Why 62-year-old, legendary makeup artist Bobbi Brown's beauty routine involves hardly any cosmetics

Brown explains that for years she felt "less than." But, “once I could be comfortable with who I am, I belonged everywhere.”
Bobbi Brown, entrepreneur, professional makeup artist and the founder and former CCO of Bobbi Brown Cosmetics.
Bobbi Brown, entrepreneur, professional makeup artist and the founder and former CCO of Bobbi Brown Cosmetics.Courtesy of Bobbi Brown.

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By Rosie Colosi

After decades of massive career success in creating and applying makeup so women look like the best version of themselves, Brown decided to pare down her own cosmetics routine.

“When it comes to makeup, I realized that I look so much better…not with none because I don’t look good with none…but I wear just enough ,” Brown recently told Know Your Value.

Brown — who has applied makeup that enhances the natural beauty of famous faces like Scarlett Johansson, Meghan Markle and Katie Holmes — said the realization that she really didn’t need an extensive makeup routine was decades in the making. One of the major tipping points came after she decided to leave her namesake brand at the end of 2016. “I got into beauty from the inside out,” she said.

Other than moisturizers, Brown barely uses any cosmetics. She said she occasionally reaches for Color Wow to touch up her roots, and she uses lip gloss in multiple ways: on her lips, on her cheeks, and “the teeniest little bit on my eyelids if I just want to give a little bit of luminescent look,” she said. Otherwise, Brown is happier to be cosmetics-free.

Brown, 62, is simplifying in other areas of her life too.

In fact, when she went on a tour in 2016 to promote her ninth book, Beauty From the Inside Out, she did away with her usual entourage of PR people, assistants, hair people and drivers. This time, Brown said she “took it down 10 notches” and had just one person helping her. She went to Dry Bar for blowouts, did her makeup in the car and wore jeans and sneakers on set.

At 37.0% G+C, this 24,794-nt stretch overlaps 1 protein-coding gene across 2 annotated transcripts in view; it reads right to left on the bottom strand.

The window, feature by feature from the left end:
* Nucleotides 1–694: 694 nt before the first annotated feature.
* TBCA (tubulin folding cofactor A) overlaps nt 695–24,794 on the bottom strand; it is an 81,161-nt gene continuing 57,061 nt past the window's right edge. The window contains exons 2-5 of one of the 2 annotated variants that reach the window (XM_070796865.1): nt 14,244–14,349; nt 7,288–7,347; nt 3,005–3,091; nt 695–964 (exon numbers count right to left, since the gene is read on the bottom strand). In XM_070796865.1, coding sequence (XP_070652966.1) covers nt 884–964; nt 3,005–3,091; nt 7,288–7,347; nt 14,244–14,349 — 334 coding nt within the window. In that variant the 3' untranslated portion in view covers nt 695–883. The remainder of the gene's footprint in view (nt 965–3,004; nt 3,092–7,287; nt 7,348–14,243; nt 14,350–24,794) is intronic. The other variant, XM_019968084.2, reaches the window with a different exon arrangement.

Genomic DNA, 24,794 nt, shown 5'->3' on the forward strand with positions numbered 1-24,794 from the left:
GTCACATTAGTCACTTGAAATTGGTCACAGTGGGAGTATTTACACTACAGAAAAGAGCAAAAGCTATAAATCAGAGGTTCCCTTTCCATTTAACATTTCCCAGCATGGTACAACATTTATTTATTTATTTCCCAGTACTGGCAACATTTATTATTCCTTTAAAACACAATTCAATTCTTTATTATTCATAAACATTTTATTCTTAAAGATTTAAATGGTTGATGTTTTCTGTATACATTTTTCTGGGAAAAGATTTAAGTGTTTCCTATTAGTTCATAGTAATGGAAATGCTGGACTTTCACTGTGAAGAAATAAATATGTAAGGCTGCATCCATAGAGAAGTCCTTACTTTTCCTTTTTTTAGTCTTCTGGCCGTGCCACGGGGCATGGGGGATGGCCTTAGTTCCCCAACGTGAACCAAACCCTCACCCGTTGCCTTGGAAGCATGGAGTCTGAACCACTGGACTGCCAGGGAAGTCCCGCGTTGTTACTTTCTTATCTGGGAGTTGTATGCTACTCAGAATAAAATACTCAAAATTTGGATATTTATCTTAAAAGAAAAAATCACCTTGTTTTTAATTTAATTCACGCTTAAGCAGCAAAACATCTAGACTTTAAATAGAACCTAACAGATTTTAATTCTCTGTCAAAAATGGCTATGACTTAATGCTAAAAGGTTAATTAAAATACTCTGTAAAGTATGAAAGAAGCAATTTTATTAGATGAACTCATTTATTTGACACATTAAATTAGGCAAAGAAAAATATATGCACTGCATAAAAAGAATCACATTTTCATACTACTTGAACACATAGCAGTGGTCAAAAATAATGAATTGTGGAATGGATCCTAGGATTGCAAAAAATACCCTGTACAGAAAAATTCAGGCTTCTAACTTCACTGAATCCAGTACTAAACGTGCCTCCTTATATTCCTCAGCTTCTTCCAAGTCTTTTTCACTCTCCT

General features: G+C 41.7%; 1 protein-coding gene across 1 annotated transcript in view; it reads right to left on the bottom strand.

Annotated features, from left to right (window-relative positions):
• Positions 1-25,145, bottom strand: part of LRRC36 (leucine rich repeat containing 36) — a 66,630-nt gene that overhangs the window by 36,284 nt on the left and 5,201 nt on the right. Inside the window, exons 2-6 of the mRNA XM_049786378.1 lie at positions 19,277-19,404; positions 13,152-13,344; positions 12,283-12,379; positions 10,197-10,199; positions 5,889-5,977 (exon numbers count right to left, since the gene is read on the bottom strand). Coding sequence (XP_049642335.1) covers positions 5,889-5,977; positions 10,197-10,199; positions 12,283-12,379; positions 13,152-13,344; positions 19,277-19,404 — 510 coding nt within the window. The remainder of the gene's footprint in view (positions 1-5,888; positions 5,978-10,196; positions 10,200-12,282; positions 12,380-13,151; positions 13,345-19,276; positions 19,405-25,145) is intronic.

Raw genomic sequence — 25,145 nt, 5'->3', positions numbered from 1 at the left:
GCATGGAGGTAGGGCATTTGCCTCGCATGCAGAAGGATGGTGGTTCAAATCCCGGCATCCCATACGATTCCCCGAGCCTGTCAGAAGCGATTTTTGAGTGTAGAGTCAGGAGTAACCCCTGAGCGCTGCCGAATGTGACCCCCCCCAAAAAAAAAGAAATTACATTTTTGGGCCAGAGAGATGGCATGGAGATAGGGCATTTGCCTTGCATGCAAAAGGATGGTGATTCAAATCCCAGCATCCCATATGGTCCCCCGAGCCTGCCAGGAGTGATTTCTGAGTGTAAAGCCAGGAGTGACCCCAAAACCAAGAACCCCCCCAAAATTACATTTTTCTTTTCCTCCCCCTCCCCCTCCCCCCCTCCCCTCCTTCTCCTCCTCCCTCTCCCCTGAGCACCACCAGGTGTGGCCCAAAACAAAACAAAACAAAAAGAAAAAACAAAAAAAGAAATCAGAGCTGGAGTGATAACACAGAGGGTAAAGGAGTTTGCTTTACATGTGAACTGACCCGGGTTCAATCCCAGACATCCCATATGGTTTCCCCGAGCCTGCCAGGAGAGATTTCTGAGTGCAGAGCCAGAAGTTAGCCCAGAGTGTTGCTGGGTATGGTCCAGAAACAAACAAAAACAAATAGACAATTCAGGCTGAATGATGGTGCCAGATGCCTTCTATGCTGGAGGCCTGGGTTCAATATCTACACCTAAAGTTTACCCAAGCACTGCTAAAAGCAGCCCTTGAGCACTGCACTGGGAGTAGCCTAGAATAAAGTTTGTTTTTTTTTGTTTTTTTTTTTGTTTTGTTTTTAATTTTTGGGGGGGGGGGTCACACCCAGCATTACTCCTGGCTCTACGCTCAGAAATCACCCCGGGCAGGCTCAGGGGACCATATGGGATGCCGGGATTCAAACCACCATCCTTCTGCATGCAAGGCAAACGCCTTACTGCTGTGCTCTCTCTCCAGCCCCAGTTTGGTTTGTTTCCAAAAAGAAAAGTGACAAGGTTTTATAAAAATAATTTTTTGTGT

“I might have even gotten better press because I was more chill,” said Brown. “And I just realized that’s the person I am, rather than trying to fit into this role that I was expected to be. So that was very liberating for me.”

It’s never been unusual for Brown to do her makeup in the car—she mostly works out of her makeup kit while on the road, and often realizes that she’s missing things. “But that’s how a creative entrepreneur makeup artist comes up with new ideas,” she said. When she forgot her eye shadow, eyeliner and brushes once, for example, she realized that she could use a cotton swab to turn her mascara as an eyeliner, giving birth to her often-copied gel eyeliner. “To me, things are possible when you’re a little bit flexible,” she said.

Brown’s philosophy on maximum impact with minimal tools

In Brown’s middle school, Mary Quant’s lavender and baby blue mascaras and eye shadows were all the rage. In high school, she used to steal her mother’s Ultima bronzer. “I can still see it to this day,” she said. “I used to put it on my cheek and blend it in—not so I looked like I was wearing makeup but so I looked tan, and that made me feel prettier. And that’s when I realized it’s not even about how you look—it’s about how you think you look.”

As a young makeup artist, Brown gravitated toward bronzy, healthy looks, even though noteworthy makeup artists told her that she would never find work in the contoured, pale days of the ‘80s.

But one day, Brown recounted, “I just thought of this idea—this dumb idea—to make a lipstick that actually looked like lips, and it turned into a billion-dollar brand.” Though there was increasing pressure to introduce new products to her line, the concept at the outset was that women didn’t need a ton of makeup—they just need the right type.

Brown, who is now focused on her wellness line Evolution_18 and podcast called “Beyond the Beauty with Bobbi Brown," really strives to give women a sense of confidence and ease in everyday life. “I was a Montclair mom who got off the soccer field and ran into [Manhattan] for dinners and then somehow got invited to the White House,” Brown said of the early days of juggling her company and family life. After years of feeling “less than,” Brown realized: “I belonged everywhere. Once I could be comfortable with who I am, I belonged everywhere.”